GCB: Good Campy Bitches

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GCB S01E01: "Pilot"

The road to national television has not run smooth for GCB, ABC's latest female-friendly goofball drama which premiered last night. The original title Good Christian Bitches once alienated a chunk of their audience and the new acronym GCB puzzles everyone. Christian groups, already leery of the show, probably aren't won over by the irreverent promos. I'm sure many viewers sat down last night poised to turn the the channel if things got either too preachy or too sacrilegious.

For all the theological fervor, the show itself is very light hearted and firmly tongue-in-cheek, soapy comedy, and the practiced hand of the producer (Sex in the City tastemaker Darren Star) and writer/producer Robert Harling (of unimpeachable Steel Magnolias fame) is told in both the tight script and very directed actors. Not a word or hair or high heel is out of place, and from its high-energy opening of Amanda Vaughn's husband sailing off a cliff while getting some Southern comfort to fist-pumping dance music, GCB moved cheerfully along, hitting its marks with the practiced poise and pasted-on smile of a pageant contestant.

The slightly macabre beginning was a good way to set the tone: don't take anything too seriously. Protagonist Amanda, dragged unwillingly back to her hometown with her now-fatherless children, could barely tell them they were about to rebuild their lives without a doberman pinscher providing the first hard laugh of the evening. Amanda, played by Leslie Bibb, did the beautiful, open minded and humbled California girl bit perfectly, and yet had enough edge to make the audience believe she could have been a mean girl in high school. Annie Potts, playing Gigi, the mother Amanda returns home to, simply lights up the screen. Not only does she look incredible, she was the only actor last night who made her punchy dialogue sound natural and off the top of her head, more commendable because they gave her a series of zingers.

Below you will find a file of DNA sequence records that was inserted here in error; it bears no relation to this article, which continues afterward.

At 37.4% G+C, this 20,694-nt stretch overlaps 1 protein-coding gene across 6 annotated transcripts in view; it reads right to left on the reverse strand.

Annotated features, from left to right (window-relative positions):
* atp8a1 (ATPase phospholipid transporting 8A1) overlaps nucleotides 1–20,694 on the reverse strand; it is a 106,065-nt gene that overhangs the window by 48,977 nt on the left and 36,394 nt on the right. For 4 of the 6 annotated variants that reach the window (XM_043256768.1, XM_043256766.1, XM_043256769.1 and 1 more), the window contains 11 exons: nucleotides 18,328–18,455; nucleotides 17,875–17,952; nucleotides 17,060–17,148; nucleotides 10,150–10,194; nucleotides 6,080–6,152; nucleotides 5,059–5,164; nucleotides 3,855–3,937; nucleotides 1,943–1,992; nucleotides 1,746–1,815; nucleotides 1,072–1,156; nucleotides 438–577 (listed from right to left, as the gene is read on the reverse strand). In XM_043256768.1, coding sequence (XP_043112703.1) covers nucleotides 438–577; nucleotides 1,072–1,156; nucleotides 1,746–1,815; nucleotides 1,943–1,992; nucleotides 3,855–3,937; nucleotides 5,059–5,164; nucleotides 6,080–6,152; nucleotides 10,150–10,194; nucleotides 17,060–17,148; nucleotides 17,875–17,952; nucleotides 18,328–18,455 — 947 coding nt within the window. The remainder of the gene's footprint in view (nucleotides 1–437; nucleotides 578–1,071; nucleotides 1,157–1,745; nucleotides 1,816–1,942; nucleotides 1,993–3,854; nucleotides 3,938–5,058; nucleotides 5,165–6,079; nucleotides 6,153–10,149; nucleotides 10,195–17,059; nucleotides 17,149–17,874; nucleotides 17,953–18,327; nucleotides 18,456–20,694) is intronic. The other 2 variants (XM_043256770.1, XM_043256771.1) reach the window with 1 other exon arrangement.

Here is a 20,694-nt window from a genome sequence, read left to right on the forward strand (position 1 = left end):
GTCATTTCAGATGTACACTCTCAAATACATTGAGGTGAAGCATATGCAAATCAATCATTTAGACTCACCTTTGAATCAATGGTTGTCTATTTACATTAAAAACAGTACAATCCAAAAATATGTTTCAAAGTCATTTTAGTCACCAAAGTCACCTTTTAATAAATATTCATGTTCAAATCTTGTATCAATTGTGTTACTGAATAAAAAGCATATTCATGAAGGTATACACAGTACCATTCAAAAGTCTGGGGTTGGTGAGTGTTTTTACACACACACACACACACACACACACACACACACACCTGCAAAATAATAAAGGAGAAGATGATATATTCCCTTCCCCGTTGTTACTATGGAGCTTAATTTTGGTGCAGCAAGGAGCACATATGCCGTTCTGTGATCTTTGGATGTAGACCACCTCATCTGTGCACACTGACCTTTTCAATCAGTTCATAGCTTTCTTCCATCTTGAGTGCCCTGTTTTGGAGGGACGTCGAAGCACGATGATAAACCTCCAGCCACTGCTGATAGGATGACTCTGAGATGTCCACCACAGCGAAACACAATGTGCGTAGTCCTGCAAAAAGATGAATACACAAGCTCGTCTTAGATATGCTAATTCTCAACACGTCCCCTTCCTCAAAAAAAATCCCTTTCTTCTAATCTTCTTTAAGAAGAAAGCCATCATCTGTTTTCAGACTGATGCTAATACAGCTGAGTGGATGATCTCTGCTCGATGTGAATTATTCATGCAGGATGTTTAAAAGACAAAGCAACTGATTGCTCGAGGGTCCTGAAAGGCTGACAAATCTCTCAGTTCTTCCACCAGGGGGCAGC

Kristin Chenowith's acting is much more stylized. The actress knows comedy, and her physicality and her deadpans are hysterical, but overall her Carlene was, ironically, a bit too large. It would make sense that an actress who started on Broadway would play to the balcony, but she and her coven of rich, bitchy Dallas friends are weirdly cartoonish against the more subdued Amanda and Gigi. I'm sure that's in no small part because the two groups are kept pretty insulated from each other in the pilot, but I wish when we had first met them the ladies had seemed confident, forgiving, and more human. Their buzz of insecurity at Amanda's arrival, and upon first meeting her at church, had about as much subtlety as the Tex Avery wolf. Between that and the fact all their husbands surrounded Amanda her first Sunday back at church, its kind of like she's already "won." Though they spent the episode blocking her efforts to get a job and literally spying on her (with a giant telescope) They could have progressed to the heightened level by the final confrontation at the Longhorn Ball, and we would have gotten a sense that Amanda's return had shaken up their world. Instead, these are unstable, cartoonish shrews who are looking for anything to freak out about. That doesn't make them very worthwhile opponents for a protagonist I like as much as Amanda.

After returning home, Amanda gets a series of lavish gifts from a secret admirer, devastating the already insecure frenemies who scramble to figure out who the admirer is (and if he is in fact one of their husbands.) Meanwhile, Amanda looks fruitlessly for a job so she can leave her mother's palatial estate and raise her kids without her mom's interference. The flamboyant Gigi is Auntie Maming those kids up, teaching one how to do cocktails and one how to cocktease. (JK, couldn't resist the word play, don't really believe in cockteasing as a concept.)